Most evolutionary models implicitly assume that genetic variation has a uniform rate at all times. In contrast, we explore an alternative hypothesis: that the generation of variation is plastic, its rate depending on the state of the organism, so that stressed individuals have a higher tendency for variation. From the perspective of a gene regulating the generation of variation (e.g., the rate of mutation), stress responses may indicate that it is maladapted to the current environment. By increasing the rate of variation when stressed the allele can increase its own chances of having a different genetic background in the next generation. Vice versa, by decreasing the rate of variation when the individual is feeling perfectly well it can increase its chances of staying linked to a good genetic background.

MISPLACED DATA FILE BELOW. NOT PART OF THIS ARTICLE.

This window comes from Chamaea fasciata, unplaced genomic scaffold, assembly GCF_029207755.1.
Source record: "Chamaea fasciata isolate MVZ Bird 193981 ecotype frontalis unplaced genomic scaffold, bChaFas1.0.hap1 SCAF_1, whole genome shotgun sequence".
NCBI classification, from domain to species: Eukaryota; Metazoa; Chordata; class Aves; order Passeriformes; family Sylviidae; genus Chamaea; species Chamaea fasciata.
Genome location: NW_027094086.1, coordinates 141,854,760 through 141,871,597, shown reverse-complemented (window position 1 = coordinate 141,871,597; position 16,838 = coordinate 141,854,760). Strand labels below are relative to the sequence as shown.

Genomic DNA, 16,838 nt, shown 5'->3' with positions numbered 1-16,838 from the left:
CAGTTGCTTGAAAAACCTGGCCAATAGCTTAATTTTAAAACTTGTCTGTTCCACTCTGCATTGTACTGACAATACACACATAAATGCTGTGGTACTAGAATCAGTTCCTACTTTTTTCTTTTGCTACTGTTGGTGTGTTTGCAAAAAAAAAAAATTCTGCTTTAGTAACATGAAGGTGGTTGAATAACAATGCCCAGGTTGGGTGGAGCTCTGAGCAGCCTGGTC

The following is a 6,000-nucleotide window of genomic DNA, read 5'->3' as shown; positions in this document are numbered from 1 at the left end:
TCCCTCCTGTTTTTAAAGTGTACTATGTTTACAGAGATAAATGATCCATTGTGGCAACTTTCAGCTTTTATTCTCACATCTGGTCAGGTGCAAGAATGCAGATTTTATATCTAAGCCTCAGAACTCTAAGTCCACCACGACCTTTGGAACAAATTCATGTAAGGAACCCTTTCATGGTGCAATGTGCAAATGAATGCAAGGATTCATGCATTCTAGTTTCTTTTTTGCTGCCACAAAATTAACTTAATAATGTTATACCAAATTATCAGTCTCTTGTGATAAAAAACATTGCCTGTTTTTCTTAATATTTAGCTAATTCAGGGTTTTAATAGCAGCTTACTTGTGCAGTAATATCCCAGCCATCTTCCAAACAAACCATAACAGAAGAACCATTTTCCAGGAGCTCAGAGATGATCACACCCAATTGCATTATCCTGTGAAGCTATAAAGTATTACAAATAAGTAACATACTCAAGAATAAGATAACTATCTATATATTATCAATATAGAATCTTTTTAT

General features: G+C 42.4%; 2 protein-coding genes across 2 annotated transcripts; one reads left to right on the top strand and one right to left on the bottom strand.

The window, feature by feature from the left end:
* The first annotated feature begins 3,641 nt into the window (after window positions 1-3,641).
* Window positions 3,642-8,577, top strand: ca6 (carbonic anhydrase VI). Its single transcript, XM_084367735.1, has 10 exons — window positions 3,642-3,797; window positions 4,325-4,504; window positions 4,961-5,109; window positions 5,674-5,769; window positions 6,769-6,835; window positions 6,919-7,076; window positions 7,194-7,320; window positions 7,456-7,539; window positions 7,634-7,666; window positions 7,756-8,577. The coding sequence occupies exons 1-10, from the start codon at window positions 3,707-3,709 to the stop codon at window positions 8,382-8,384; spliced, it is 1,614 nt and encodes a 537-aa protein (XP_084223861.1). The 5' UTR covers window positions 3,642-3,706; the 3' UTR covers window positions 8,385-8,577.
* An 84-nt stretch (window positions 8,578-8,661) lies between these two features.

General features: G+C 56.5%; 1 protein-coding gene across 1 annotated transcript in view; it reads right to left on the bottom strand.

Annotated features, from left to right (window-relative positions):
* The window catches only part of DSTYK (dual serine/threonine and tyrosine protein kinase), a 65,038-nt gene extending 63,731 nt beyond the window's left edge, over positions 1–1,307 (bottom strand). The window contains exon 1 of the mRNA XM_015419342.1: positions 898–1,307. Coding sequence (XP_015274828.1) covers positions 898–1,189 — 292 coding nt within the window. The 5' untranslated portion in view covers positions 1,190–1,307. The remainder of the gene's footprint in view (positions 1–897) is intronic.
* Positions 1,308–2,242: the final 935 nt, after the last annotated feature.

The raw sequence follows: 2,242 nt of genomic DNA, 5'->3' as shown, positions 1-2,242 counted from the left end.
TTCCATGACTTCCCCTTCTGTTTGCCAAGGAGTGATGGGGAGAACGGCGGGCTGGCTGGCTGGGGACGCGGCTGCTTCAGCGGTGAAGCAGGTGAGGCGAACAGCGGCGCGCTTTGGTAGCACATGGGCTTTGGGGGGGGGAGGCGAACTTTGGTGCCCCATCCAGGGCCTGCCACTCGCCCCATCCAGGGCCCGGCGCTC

See: Hadany and Beker, 2003b; Hadany et al., 2004; Hadany and Otto, 2009; Ram and Hadany, 2012; Gueijman et al., 2013;